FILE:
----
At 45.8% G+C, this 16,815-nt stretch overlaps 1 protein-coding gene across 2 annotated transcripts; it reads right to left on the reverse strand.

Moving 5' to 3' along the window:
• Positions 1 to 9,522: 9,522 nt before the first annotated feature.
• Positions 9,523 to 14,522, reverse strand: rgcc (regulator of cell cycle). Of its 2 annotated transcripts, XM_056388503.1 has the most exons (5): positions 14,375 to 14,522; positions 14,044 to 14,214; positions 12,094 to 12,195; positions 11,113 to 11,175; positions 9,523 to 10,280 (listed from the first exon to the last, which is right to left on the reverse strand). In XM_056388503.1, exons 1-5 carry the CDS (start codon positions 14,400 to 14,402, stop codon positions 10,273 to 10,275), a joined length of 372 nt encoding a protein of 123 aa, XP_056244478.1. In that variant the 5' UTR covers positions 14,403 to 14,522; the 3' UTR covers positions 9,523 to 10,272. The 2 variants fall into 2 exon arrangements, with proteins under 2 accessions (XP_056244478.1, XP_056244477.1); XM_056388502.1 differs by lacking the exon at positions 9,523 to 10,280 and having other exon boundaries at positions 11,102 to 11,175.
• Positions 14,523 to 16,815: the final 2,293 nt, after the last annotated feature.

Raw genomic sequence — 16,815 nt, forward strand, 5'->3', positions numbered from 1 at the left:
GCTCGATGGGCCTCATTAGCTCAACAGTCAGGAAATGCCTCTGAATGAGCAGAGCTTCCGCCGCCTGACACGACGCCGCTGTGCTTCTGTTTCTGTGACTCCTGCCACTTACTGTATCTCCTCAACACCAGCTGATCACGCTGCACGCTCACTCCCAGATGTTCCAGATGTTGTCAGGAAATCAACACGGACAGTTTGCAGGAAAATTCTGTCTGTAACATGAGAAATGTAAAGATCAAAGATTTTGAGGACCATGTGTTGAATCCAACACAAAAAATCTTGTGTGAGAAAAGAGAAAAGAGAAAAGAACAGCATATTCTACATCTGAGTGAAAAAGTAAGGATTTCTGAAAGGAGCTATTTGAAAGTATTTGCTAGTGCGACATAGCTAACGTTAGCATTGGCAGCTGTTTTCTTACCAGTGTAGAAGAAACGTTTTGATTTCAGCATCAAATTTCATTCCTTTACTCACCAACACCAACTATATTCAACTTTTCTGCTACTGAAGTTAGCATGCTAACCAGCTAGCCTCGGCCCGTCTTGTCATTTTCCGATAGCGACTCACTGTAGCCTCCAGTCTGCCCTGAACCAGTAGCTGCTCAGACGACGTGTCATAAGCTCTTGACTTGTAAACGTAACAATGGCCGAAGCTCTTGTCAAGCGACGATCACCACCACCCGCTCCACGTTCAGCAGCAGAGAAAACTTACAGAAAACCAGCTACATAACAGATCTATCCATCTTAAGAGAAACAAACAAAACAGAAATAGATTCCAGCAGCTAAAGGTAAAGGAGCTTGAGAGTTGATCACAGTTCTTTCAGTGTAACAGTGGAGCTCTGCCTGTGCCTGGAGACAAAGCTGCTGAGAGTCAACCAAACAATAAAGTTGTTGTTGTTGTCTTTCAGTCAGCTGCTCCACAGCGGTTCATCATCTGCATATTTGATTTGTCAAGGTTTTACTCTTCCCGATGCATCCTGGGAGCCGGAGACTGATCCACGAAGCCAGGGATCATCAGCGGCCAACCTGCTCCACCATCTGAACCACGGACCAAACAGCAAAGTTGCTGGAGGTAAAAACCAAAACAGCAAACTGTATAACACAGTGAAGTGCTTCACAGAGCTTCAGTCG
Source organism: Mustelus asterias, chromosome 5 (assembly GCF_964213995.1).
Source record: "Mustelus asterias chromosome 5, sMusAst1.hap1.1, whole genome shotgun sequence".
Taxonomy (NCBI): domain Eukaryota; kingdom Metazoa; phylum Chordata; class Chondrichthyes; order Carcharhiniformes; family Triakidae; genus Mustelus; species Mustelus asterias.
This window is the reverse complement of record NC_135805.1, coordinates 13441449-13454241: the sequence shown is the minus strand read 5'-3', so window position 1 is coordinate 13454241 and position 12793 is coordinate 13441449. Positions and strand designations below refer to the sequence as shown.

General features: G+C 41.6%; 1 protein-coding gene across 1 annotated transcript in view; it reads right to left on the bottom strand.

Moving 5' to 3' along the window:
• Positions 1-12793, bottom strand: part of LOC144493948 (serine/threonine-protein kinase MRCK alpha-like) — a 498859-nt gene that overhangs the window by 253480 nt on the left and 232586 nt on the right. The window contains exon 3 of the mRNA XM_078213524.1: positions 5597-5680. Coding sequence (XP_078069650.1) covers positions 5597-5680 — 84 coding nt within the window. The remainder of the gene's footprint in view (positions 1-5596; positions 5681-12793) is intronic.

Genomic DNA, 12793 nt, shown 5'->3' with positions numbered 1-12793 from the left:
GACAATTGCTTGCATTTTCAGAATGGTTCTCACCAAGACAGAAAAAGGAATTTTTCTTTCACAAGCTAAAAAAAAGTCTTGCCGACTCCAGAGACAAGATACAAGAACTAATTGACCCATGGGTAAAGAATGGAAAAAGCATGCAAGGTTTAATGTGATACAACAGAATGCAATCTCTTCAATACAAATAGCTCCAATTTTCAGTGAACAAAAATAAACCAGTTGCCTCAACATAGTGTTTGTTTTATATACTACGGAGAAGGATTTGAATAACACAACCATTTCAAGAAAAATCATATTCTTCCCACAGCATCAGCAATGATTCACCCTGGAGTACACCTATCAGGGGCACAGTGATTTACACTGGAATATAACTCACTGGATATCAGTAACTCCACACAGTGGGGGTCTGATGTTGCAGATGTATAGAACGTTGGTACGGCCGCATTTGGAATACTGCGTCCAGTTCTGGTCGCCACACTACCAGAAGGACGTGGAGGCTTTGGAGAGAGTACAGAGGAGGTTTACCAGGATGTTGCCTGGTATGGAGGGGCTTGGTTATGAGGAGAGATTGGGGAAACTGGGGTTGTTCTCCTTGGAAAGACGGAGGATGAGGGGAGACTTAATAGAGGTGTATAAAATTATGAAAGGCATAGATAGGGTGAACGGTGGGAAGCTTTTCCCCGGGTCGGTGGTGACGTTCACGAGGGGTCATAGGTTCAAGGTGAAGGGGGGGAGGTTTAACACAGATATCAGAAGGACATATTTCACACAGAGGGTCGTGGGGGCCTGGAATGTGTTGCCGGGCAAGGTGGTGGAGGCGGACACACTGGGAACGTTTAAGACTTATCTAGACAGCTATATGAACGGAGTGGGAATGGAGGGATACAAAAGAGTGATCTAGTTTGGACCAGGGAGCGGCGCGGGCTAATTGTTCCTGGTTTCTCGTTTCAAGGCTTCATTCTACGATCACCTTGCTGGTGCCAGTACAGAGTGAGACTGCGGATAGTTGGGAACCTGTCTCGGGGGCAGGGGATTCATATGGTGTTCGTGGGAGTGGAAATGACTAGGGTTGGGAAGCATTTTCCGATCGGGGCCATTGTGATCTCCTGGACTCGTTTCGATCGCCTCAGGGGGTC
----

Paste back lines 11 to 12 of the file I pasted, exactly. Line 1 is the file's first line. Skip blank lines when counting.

This window is the reverse complement of record NC_135805.1, coordinates 13441449-13454241: the sequence shown is the minus strand read 5'-3', so window position 1 is coordinate 13454241 and position 12793 is coordinate 13441449. Positions and strand designations below refer to the sequence as shown.

General features: G+C 41.6%; 1 protein-coding gene across 1 annotated transcript in view; it reads right to left on the bottom strand.